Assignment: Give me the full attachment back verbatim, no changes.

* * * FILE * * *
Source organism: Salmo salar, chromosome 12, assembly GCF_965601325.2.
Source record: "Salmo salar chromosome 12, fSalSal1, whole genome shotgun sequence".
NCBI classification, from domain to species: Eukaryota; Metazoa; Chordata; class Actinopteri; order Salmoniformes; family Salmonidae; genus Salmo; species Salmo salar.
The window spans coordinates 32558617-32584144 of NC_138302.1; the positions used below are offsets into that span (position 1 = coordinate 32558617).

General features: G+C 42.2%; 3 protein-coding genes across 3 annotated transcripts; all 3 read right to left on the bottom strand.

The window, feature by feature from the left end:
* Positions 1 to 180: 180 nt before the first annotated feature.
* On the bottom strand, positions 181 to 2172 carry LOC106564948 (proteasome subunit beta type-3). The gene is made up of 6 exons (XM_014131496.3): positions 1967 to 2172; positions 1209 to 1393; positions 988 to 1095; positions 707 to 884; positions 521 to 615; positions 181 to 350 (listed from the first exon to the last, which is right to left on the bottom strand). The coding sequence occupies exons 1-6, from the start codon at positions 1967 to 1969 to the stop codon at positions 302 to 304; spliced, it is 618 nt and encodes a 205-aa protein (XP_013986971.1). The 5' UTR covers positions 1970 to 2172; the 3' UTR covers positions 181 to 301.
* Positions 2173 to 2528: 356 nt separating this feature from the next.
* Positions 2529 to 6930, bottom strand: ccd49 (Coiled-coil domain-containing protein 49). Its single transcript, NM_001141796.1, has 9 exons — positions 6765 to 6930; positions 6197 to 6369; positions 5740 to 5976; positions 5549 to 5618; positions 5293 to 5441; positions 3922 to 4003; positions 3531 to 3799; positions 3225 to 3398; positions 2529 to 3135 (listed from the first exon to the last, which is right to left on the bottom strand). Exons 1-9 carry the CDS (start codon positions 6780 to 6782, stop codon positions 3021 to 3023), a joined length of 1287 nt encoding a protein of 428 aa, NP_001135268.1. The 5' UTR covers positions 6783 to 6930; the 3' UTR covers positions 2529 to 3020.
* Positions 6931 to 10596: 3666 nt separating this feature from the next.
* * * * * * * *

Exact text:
Source organism: Salmo salar, chromosome 12, assembly GCF_965601325.2.
Source record: "Salmo salar chromosome 12, fSalSal1, whole genome shotgun sequence".
NCBI classification, from domain to species: Eukaryota; Metazoa; Chordata; class Actinopteri; order Salmoniformes; family Salmonidae; genus Salmo; species Salmo salar.
The window spans coordinates 32558617-32584144 of NC_138302.1; the positions used below are offsets into that span (position 1 = coordinate 32558617).

General features: G+C 42.2%; 3 protein-coding genes across 3 annotated transcripts; all 3 read right to left on the bottom strand.

The window, feature by feature from the left end:
* Positions 1 to 180: 180 nt before the first annotated feature.
* On the bottom strand, positions 181 to 2172 carry LOC106564948 (proteasome subunit beta type-3). The gene is made up of 6 exons (XM_014131496.3): positions 1967 to 2172; positions 1209 to 1393; positions 988 to 1095; positions 707 to 884; positions 521 to 615; positions 181 to 350 (listed from the first exon to the last, which is right to left on the bottom strand). The coding sequence occupies exons 1-6, from the start codon at positions 1967 to 1969 to the stop codon at positions 302 to 304; spliced, it is 618 nt and encodes a 205-aa protein (XP_013986971.1). The 5' UTR covers positions 1970 to 2172; the 3' UTR covers positions 181 to 301.
* Positions 2173 to 2528: 356 nt separating this feature from the next.
* Positions 2529 to 6930, bottom strand: ccd49 (Coiled-coil domain-containing protein 49). Its single transcript, NM_001141796.1, has 9 exons — positions 6765 to 6930; positions 6197 to 6369; positions 5740 to 5976; positions 5549 to 5618; positions 5293 to 5441; positions 3922 to 4003; positions 3531 to 3799; positions 3225 to 3398; positions 2529 to 3135 (listed from the first exon to the last, which is right to left on the bottom strand). Exons 1-9 carry the CDS (start codon positions 6780 to 6782, stop codon positions 3021 to 3023), a joined length of 1287 nt encoding a protein of 428 aa, NP_001135268.1. The 5' UTR covers positions 6783 to 6930; the 3' UTR covers positions 2529 to 3020.
* Positions 6931 to 10596: 3666 nt separating this feature from the next.